In the meantime the plaintiffs, in November, 1985, had moved to amend their complaint to allege a separate negligence claim against the defendant for after-sale negligence by failure to warn plaintiffs of a defect in the machinery discovered by the defendant after sale and to assert a claim for punitive damages. The defendant resisted the motion as "untimely and is contrary to the interests of justice." The district court, in an order dated January 29, 1986, denied plaintiffs' motion to amend.
After the district court granted the defendant's motion for a partial summary judgment eliminating plaintiffs' right to recover consequential damages and the denial of plaintiffs' motion to amend, 636 F.Supp. 285, the only issue left for resolution was the claim of plaintiffs for direct property damages. In this posture of the case the parties entered into a compromise settlement disposing of plaintiffs' claim for direct property damages but reserving the right of the plaintiffs to appeal the grant by the district court of the partial summary judgment and the denial of plaintiffs' motion to amend the complaint. The plaintiffs have appealed both the grant of partial summary judgment and the denial of its motion to amend. These rulings of the district judge present the issues on appeal. We affirm the grant of partial summary judgment but reverse the denial of plaintiffs' motion to amend.
We first address the plaintiffs' objections to the grant of partial summary judgment sustaining defendant's claim that Paragraph 10 of the applicable "Terms and Conditions" bars any right of plaintiffs to recover consequential damages in this case. The controversy between the parties relates to the construction to be given the last sentence of such Paragraph: "In no event shall any claim for consequential or special damages be made by either party."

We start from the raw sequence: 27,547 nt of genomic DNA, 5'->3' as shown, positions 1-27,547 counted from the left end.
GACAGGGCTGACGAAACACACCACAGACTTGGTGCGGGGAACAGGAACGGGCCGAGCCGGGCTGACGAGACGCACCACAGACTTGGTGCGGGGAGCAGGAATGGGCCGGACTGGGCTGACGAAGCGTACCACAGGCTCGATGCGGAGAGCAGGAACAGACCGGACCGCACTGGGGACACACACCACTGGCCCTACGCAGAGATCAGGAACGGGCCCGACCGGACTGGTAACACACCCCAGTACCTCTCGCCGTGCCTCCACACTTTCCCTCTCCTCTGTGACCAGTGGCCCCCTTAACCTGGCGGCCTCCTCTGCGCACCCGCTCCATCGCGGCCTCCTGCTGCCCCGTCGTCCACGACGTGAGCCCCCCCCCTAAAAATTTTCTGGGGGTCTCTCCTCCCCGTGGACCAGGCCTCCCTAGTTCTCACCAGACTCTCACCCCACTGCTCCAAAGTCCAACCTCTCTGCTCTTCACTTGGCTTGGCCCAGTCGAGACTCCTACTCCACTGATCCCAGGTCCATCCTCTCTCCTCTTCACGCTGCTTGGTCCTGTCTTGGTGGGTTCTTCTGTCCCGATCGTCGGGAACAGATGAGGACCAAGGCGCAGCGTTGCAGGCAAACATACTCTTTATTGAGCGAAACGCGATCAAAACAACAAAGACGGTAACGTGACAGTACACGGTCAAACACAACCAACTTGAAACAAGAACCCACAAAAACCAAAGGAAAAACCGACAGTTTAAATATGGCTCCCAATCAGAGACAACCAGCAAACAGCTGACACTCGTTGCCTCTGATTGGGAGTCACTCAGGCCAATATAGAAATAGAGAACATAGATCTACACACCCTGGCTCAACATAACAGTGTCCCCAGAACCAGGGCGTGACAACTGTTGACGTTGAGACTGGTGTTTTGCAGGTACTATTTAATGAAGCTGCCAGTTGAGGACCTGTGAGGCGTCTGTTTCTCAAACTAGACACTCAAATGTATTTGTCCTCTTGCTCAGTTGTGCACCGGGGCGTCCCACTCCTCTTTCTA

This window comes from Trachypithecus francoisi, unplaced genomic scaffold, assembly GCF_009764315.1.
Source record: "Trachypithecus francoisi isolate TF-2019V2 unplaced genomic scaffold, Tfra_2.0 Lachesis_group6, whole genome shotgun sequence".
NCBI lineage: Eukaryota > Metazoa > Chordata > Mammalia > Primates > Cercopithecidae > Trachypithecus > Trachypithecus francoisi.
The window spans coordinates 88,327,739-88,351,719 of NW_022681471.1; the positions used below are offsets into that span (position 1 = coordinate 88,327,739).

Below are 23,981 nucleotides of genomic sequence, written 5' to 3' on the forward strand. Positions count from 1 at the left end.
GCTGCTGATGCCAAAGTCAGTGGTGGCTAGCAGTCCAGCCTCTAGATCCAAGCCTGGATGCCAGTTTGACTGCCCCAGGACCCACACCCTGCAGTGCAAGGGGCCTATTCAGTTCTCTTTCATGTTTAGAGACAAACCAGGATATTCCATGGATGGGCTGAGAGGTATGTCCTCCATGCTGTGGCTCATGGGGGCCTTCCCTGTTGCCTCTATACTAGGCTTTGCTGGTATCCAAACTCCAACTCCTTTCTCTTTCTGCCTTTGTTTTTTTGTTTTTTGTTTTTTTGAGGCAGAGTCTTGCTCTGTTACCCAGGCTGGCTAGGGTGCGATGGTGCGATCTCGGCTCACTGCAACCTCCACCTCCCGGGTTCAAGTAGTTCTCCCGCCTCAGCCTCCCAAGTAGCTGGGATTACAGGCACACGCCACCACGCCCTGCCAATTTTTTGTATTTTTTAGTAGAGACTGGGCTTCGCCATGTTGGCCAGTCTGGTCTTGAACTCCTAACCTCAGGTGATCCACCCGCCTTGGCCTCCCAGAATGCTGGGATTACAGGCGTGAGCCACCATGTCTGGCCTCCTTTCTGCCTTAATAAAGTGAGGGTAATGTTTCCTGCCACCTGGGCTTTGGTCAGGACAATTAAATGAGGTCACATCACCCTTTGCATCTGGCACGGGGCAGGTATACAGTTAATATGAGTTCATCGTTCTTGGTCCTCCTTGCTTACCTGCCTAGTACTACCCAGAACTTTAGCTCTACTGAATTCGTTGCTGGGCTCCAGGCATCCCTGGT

Under the law of Michigan, courts do not write contracts but construe a contract in the light of the language of the parties. Only if the language of the contract is ambiguous is there room for construction by the courts, under the Michigan rule. DeVries v. Brydges, 57 Mich.App. 36, 225 N.W.2d 195, 198 (1974). The plaintiffs contend that, despite the clarity of its language, the contractual provision barring recovery of consequential damages in Paragraph 10 is ambiguous and is subject to construction. Following this line of reasoning, the plaintiffs urge that Paragraph 10 of the "Terms and Conditions" must be read along with the other paragraphs in these "Terms and Conditions" and should be construed in conformity with what they declare to be the evident purpose of the "Terms and Conditions" taken as a whole. This purpose, in their view, is that all the "Terms and Conditions" relate solely to "price and delivery terms" and that the simple, clear-cut language in Paragraph 10, though stated in absolute terms, is to be restricted in its application to "price and delivery terms." Specifically, it contends Paragraph 10 does not cover claims for breach of warranty or negligence. And, they reason that Paragraph 2 of the "Terms and Conditions," which does expressly proscribe recovery of consequential damages for breach of "price and delivery terms" in the contract and which must be read in construing the language of Paragraph 10, demonstrates that the words "[i]n any event" in Paragraph 10 had reference only to claims arising out of breach of "prices and delivery terms" and could not have applied to claims for liability for breach of warranty or for negligence. In essence, the plaintiffs' argument would give no effect whatsoever to the language in Paragraph 10 proscribing the recovery of consequential damages and would find the language unnecessary and nugatory. We are unable to follow this argument.